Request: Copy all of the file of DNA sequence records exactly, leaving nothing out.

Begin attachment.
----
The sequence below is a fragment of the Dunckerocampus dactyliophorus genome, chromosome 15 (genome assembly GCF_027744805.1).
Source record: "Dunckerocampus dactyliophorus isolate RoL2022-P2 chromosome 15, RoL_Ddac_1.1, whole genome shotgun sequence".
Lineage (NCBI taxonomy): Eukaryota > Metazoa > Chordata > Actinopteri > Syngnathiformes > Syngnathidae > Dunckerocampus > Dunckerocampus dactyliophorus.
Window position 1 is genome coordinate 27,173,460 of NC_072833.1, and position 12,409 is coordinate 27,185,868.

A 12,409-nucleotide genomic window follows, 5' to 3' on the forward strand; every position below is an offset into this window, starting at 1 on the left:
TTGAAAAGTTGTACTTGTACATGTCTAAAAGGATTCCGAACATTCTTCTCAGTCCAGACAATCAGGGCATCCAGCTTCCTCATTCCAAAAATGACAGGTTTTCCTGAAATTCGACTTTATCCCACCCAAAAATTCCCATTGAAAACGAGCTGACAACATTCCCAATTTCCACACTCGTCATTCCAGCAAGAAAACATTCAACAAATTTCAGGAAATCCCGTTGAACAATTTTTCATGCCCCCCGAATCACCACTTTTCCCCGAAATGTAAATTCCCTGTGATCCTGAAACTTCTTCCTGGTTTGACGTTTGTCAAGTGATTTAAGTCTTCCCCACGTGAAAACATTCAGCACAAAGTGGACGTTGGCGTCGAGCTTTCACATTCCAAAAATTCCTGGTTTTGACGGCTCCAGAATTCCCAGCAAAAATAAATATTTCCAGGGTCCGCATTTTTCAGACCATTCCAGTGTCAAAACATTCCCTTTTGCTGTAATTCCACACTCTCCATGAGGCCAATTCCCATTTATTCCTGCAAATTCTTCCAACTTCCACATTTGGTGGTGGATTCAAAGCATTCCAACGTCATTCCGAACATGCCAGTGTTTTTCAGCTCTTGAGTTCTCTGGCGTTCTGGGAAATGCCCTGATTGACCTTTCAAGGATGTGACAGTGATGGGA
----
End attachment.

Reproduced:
The sequence below is a fragment of the Dunckerocampus dactyliophorus genome, chromosome 15 (genome assembly GCF_027744805.1).
Source record: "Dunckerocampus dactyliophorus isolate RoL2022-P2 chromosome 15, RoL_Ddac_1.1, whole genome shotgun sequence".
Lineage (NCBI taxonomy): Eukaryota > Metazoa > Chordata > Actinopteri > Syngnathiformes > Syngnathidae > Dunckerocampus > Dunckerocampus dactyliophorus.
Window position 1 is genome coordinate 27,173,460 of NC_072833.1, and position 12,409 is coordinate 27,185,868.

A 12,409-nucleotide genomic window follows, 5' to 3' on the forward strand; every position below is an offset into this window, starting at 1 on the left:
TTGAAAAGTTGTACTTGTACATGTCTAAAAGGATTCCGAACATTCTTCTCAGTCCAGACAATCAGGGCATCCAGCTTCCTCATTCCAAAAATGACAGGTTTTCCTGAAATTCGACTTTATCCCACCCAAAAATTCCCATTGAAAACGAGCTGACAACATTCCCAATTTCCACACTCGTCATTCCAGCAAGAAAACATTCAACAAATTTCAGGAAATCCCGTTGAACAATTTTTCATGCCCCCCGAATCACCACTTTTCCCCGAAATGTAAATTCCCTGTGATCCTGAAACTTCTTCCTGGTTTGACGTTTGTCAAGTGATTTAAGTCTTCCCCACGTGAAAACATTCAGCACAAAGTGGACGTTGGCGTCGAGCTTTCACATTCCAAAAATTCCTGGTTTTGACGGCTCCAGAATTCCCAGCAAAAATAAATATTTCCAGGGTCCGCATTTTTCAGACCATTCCAGTGTCAAAACATTCCCTTTTGCTGTAATTCCACACTCTCCATGAGGCCAATTCCCATTTATTCCTGCAAATTCTTCCAACTTCCACATTTGGTGGTGGATTCAAAGCATTCCAACGTCATTCCGAACATGCCAGTGTTTTTCAGCTCTTGAGTTCTCTGGCGTTCTGGGAAATGCCCTGATTGACCTTTCAAGGATGTGACAGTGATGGGA